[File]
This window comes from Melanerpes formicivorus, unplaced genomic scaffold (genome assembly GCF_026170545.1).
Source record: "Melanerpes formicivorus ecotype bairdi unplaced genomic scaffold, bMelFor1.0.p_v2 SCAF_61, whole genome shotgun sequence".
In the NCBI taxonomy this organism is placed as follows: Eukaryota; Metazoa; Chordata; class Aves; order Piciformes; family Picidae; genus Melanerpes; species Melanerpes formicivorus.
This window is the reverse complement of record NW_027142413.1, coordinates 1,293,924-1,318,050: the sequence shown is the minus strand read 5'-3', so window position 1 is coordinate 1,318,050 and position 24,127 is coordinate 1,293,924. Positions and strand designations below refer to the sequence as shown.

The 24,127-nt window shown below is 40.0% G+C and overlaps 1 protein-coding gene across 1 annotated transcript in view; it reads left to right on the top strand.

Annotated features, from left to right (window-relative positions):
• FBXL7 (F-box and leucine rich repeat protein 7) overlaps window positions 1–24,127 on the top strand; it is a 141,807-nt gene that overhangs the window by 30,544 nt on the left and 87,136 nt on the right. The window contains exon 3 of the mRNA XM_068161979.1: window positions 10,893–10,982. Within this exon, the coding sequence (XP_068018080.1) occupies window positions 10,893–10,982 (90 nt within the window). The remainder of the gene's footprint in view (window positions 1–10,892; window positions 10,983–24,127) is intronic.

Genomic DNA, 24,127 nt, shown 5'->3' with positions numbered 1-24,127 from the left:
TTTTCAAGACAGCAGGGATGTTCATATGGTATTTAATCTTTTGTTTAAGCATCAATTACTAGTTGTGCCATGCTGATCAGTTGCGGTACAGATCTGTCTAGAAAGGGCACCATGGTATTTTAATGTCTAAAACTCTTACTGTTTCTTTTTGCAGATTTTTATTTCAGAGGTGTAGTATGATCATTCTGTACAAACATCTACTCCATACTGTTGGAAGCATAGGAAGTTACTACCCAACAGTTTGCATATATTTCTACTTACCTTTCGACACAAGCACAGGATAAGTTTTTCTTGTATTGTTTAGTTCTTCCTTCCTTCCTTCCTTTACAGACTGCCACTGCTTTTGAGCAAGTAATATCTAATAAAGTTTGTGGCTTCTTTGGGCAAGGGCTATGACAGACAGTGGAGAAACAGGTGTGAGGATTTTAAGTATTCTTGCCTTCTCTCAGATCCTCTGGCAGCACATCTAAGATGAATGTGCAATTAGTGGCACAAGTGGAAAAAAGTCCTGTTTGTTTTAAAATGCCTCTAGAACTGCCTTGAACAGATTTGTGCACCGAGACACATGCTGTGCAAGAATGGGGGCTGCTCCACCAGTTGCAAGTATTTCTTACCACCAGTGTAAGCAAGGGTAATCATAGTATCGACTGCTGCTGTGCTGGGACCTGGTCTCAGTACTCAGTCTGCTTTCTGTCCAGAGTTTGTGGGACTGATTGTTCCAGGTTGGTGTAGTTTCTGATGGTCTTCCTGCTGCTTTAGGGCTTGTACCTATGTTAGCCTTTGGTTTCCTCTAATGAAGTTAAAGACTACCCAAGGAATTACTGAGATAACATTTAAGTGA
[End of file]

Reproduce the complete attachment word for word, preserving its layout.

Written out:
This window comes from Melanerpes formicivorus, unplaced genomic scaffold (genome assembly GCF_026170545.1).
Source record: "Melanerpes formicivorus ecotype bairdi unplaced genomic scaffold, bMelFor1.0.p_v2 SCAF_61, whole genome shotgun sequence".
In the NCBI taxonomy this organism is placed as follows: Eukaryota; Metazoa; Chordata; class Aves; order Piciformes; family Picidae; genus Melanerpes; species Melanerpes formicivorus.
This window is the reverse complement of record NW_027142413.1, coordinates 1,293,924-1,318,050: the sequence shown is the minus strand read 5'-3', so window position 1 is coordinate 1,318,050 and position 24,127 is coordinate 1,293,924. Positions and strand designations below refer to the sequence as shown.

The 24,127-nt window shown below is 40.0% G+C and overlaps 1 protein-coding gene across 1 annotated transcript in view; it reads left to right on the top strand.

Annotated features, from left to right (window-relative positions):
• FBXL7 (F-box and leucine rich repeat protein 7) overlaps window positions 1–24,127 on the top strand; it is a 141,807-nt gene that overhangs the window by 30,544 nt on the left and 87,136 nt on the right. The window contains exon 3 of the mRNA XM_068161979.1: window positions 10,893–10,982. Within this exon, the coding sequence (XP_068018080.1) occupies window positions 10,893–10,982 (90 nt within the window). The remainder of the gene's footprint in view (window positions 1–10,892; window positions 10,983–24,127) is intronic.

Genomic DNA, 24,127 nt, shown 5'->3' with positions numbered 1-24,127 from the left:
TTTTCAAGACAGCAGGGATGTTCATATGGTATTTAATCTTTTGTTTAAGCATCAATTACTAGTTGTGCCATGCTGATCAGTTGCGGTACAGATCTGTCTAGAAAGGGCACCATGGTATTTTAATGTCTAAAACTCTTACTGTTTCTTTTTGCAGATTTTTATTTCAGAGGTGTAGTATGATCATTCTGTACAAACATCTACTCCATACTGTTGGAAGCATAGGAAGTTACTACCCAACAGTTTGCATATATTTCTACTTACCTTTCGACACAAGCACAGGATAAGTTTTTCTTGTATTGTTTAGTTCTTCCTTCCTTCCTTCCTTTACAGACTGCCACTGCTTTTGAGCAAGTAATATCTAATAAAGTTTGTGGCTTCTTTGGGCAAGGGCTATGACAGACAGTGGAGAAACAGGTGTGAGGATTTTAAGTATTCTTGCCTTCTCTCAGATCCTCTGGCAGCACATCTAAGATGAATGTGCAATTAGTGGCACAAGTGGAAAAAAGTCCTGTTTGTTTTAAAATGCCTCTAGAACTGCCTTGAACAGATTTGTGCACCGAGACACATGCTGTGCAAGAATGGGGGCTGCTCCACCAGTTGCAAGTATTTCTTACCACCAGTGTAAGCAAGGGTAATCATAGTATCGACTGCTGCTGTGCTGGGACCTGGTCTCAGTACTCAGTCTGCTTTCTGTCCAGAGTTTGTGGGACTGATTGTTCCAGGTTGGTGTAGTTTCTGATGGTCTTCCTGCTGCTTTAGGGCTTGTACCTATGTTAGCCTTTGGTTTCCTCTAATGAAGTTAAAGACTACCCAAGGAATTACTGAGATAACATTTAAGTGA